This is, in a very small way, what I’ve just had to do over the last few months. Tinnitus, headaches on one side of the head and other unexplained symptoms had caused me to be referred for an MRI scan which found…. something.
As I started to get to grips with the possible implications it felt as if everything was falling apart.
Another more detailed MRI scan and a CT scan was ordered. Then there was the waiting. This was made all the worse because the referral letter from the first scan was mislaid so when I eventually received the appointment for the second scan it was now urgent.
And I had been given no information whatsoever as to what the possibilities were. All I had seen was that the surgeon I had been referred to was an expert in many different types of issue- a couple of them very scary indeed.
Suddenly I was imagining all sorts of terrible scenarios- receiving a terminal diagnosis from the surgeon with varying amounts of time to live, surgery, chemo etc.
In my mind I was seeing scenes unfold similar to those I have been seeing in films over the last 40 or so years of my life. Melodramatic of course but now I was seeing myself centre stage.
And then there was the emotional turmoil. Remorse for all the wasted opportunities and poor choices I’ve made. Worrying about who to tell and what (and how much) to tell them. And the bizarre sense of distance that I started to feel separating me from people.
I’d love to be able to say that with all my years of self-work meant that I took it all in my stride, that I could see the higher purpose and was at peace with everything in the moment.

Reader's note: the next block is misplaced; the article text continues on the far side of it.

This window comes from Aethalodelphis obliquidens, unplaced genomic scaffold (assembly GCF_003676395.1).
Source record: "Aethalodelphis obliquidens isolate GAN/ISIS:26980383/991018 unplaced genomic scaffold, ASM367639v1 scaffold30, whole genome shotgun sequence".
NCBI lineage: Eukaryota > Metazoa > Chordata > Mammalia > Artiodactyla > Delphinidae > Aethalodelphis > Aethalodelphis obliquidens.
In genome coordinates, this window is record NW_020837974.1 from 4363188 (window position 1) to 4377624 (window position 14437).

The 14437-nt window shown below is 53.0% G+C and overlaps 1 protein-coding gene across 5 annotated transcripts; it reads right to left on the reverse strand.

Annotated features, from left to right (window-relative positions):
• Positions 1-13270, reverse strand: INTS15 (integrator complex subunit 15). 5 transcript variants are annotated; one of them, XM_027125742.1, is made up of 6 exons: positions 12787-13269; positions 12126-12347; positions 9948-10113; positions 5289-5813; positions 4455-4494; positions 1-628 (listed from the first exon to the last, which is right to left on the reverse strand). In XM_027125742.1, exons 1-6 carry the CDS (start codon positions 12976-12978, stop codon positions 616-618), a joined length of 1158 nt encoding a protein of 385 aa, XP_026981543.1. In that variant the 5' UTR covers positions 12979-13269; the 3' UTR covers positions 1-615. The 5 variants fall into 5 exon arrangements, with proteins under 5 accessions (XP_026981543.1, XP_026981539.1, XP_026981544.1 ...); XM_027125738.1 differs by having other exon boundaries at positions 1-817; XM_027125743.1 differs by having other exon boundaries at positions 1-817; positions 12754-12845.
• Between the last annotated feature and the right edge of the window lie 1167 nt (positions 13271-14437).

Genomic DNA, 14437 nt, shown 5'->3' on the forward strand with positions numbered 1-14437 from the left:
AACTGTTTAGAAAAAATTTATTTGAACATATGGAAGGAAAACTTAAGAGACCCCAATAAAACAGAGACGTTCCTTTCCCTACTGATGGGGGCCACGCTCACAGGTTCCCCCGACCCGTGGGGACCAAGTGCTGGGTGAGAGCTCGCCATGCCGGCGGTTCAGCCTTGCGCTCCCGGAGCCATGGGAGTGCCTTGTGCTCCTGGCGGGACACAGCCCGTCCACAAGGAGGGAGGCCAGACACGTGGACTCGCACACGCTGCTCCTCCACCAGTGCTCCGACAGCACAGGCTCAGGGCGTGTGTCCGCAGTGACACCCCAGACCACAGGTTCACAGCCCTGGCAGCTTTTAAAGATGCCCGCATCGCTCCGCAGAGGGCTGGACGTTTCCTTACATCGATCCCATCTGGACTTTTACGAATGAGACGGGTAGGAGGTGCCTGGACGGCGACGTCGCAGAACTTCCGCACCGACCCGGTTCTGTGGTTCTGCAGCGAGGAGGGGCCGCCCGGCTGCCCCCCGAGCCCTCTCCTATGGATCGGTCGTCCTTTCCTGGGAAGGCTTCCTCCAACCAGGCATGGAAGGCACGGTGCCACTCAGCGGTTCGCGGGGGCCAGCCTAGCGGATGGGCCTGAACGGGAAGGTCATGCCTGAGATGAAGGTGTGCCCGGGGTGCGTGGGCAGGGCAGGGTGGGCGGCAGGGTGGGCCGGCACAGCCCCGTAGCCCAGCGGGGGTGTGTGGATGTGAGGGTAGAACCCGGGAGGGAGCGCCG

It’s true that using the tools of the Samaii Method I was often able to do something with it- process the emotion, rationalise the fears- even sometimes see clearly and create with it.
But some of the time I wasn’t. I’d wake up at 4am and in those early lonely hours I’d struggle to get back to sleep. I’d feel confused, isolated, alone and sometimes very down.
What I found of course in those moments where clarity arrived was that there is a gift in being brought so starkly to face what is important. And in those moments it all becomes quite simple.
The people that you care about
How much of yourself you bring to what you are doing
In a funny sort of way everything becomes smaller and focused into the here and now. Which after all is the only place where we are actually alive.
This meal, this mouthful.
This conversation, this comment.
The person here in front of me right now.
Yesterday the months of waiting came to a sort of end. I have a diagnosis. It’s not going to kill me but it will need watching with regular yearly scans. Just to make sure.
And this is really what the gift is of this experience so far. It has made me reflect on just how lucky I am for so many reasons- the lovely people I know, the fascinating work that I am lucky enough to do and the incredible amount of opportunity I have each and every day.
It would have been nice to get a complete all-clear but even this is a kind of gift because it destroys the illusion that I sometimes fall prey to that things should be perfect.
As with the beautiful Japanese art of Kintsugi where broken pottery is repaired with lacquer dusted with precious metals it’s not about being perfect, it’s about making the most of what you’ve got.
And I realise I have a lot.